It’s been a rough 12 months for Uber, marked by retreats in both China and Russia. Now, rival Grab is proclaiming supremacy in South-east Asia, boasting a 71 per cent market share in private vehicle-hailing across the seven countries it serves. Can Uber survive in this region?
The answer pretty much depends on how big a cash cushion the world’s most valuable start-up has on hand, and the relative size of its rivals’ cash piles. Neither Uber nor Grab is profitable, and the battle of the ride-hailing apps is basically a cash war to inflate market share.
Ask anyone without a car in Singapore: It’s a promo bonanza out there. Since the year began, Uber and Grab have unleashed an unending stream of discounts to keep people returning to their apps. Call it the Great Transfer of Wealth from venture capitalists to the ride-sharing proletariat.
The long war of attrition has been brewing since Uber entered Asia via Singapore in 2013. Grab, which started in Malaysia in 2012, entered Singapore later that year.
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Grab said last Monday that it had secured a fresh US$2.5 billion (S$3.4 billion) in funds led by Didi Chuxing and SoftBank.
Uber, on the other hand, has become something of a self-driving company, after key investors ousted chief executive Travis Kalanick last month even as the chief financial officer and chief operating officer seats remained vacant.
Grab’s latest funding round is significant. In the battle of Didi versus Uber for China, Uber had been bullish despite Didi dominating the market, projecting early last year that it would turn a profit there by next year.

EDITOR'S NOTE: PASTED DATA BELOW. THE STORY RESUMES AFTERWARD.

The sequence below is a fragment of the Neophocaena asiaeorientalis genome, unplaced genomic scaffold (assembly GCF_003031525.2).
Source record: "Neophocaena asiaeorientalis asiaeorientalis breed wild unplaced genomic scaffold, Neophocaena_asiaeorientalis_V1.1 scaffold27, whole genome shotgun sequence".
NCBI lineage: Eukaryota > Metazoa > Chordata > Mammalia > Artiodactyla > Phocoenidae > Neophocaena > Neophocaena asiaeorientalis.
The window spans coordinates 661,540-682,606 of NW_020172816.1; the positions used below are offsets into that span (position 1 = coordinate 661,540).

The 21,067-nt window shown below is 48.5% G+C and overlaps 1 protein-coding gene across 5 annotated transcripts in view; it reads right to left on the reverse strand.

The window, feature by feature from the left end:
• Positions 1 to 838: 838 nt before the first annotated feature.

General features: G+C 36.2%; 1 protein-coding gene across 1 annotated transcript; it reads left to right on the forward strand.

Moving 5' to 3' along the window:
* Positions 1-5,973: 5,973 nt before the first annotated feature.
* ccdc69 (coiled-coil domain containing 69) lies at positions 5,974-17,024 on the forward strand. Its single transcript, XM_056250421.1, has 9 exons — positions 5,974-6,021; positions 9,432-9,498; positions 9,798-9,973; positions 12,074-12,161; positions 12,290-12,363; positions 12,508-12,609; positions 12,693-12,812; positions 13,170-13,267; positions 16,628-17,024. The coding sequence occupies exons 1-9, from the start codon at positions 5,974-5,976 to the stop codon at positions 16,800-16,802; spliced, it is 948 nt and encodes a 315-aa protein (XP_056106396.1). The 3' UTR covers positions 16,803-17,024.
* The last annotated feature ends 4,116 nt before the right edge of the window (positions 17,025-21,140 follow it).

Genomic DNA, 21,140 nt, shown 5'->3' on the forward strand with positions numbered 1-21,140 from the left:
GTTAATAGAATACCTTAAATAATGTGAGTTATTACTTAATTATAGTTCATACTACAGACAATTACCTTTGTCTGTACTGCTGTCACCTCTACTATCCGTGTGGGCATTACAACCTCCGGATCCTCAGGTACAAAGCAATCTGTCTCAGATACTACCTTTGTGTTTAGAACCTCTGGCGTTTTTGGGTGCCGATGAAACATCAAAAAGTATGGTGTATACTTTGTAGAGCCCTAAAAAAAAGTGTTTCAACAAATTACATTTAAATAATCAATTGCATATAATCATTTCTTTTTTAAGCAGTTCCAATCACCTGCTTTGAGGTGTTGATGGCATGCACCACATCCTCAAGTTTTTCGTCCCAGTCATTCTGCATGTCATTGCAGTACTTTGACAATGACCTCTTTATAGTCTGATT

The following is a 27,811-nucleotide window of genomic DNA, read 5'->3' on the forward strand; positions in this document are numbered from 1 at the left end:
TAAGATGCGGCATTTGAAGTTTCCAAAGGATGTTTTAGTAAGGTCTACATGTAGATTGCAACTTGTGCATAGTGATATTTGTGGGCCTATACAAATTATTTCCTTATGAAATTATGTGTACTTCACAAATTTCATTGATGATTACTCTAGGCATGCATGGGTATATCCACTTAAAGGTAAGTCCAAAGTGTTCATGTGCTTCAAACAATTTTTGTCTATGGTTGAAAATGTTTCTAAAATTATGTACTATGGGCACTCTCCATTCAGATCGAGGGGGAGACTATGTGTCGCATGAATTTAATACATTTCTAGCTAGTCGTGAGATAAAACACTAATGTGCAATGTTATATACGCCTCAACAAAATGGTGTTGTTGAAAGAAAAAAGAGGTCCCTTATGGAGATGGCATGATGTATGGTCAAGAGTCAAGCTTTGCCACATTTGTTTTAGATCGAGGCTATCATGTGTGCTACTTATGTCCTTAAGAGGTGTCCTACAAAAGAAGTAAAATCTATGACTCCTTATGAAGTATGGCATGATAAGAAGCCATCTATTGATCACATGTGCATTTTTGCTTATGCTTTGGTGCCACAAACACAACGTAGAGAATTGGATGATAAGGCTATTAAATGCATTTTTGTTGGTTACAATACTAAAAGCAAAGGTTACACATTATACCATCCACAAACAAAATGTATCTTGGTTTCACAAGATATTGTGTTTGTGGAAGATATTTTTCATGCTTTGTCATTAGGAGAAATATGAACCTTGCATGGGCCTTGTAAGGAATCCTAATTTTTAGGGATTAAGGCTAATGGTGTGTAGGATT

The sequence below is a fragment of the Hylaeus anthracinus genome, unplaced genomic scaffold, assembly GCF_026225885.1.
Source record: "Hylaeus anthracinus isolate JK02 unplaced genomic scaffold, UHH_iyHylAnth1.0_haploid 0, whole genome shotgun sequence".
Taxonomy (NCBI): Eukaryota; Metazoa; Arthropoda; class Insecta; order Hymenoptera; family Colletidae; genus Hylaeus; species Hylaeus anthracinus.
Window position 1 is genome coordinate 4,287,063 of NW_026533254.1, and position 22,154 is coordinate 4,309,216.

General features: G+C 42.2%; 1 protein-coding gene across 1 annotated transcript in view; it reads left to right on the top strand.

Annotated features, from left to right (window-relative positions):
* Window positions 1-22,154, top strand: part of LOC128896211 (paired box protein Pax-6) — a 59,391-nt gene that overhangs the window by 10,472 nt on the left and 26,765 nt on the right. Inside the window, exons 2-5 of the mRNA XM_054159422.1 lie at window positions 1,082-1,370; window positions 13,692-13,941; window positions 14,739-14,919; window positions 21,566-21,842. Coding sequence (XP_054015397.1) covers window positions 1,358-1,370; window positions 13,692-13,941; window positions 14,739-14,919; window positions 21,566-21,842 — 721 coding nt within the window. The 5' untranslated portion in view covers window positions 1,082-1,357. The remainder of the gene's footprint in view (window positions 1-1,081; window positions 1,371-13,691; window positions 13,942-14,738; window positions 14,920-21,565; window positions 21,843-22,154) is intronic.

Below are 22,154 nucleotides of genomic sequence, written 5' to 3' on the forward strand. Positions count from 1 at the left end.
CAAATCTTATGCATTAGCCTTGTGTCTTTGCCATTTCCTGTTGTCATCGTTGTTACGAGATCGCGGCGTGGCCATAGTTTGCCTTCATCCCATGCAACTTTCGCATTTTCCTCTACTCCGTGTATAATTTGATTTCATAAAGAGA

Then Didi closed a US$7.3 billion funding round in June last year, with Apple investing US$1 billion – easily eclipsing the US$3.5 billion Uber raised earlier from Saudi Arabia’s Public Investment Fund. In August last year, Uber backed out of China.
But the China example is also instructive with respect to what happens next. Uber’s exit coincided with the Chinese government’s roll-out of new rules for the sector, including restrictions on unfair pricing behaviour at the expense of state-owned taxi companies.
As soon as Didi pulled back on its subsidies, ridership fell. In other words, users were price-conscious and hardly brand-loyal.
In many ways, ride-sharing is still a concept rather than a sustainable business model. The fact that Mr Kalanick has said he wants an initial public offering “as late as possible” is a sign that Uber’s fundamentals might not fly with public markets.
For all the resources that have been burned in the race for monopoly power, the race to profitability is still being run on uncharted terrain.
Uber and Grab are taking different approaches to finding a solution.
For Uber, success is also a bet on a a breakthrough in driverless technology, which it believes will help it eliminate the cost of drivers. It began a self-driving car programme in 2015, but whether a fleet of self-driving cars would really be less capital-intensive remains to be seen.
The approach that Grab seems to be taking is to build up a money-making online payments business, to help foot some of the bills for its core business. It is following the example of Indonesian rival Go-Jek, which helps users who don’t have bank accounts to book movie tickets and masseuse appointments on the same app they use to book rides. Grab also partners taxi operators, whereas Uber does not offer taxi-hailing. Of course, the payments space is also crowded.
Purely from the perspective of pedestrians looking for a ride, the best possible world is one where the Grab-Uber price war never ends. But until either company proves that its model is sustainable, it’s hard to say which is the clear winner.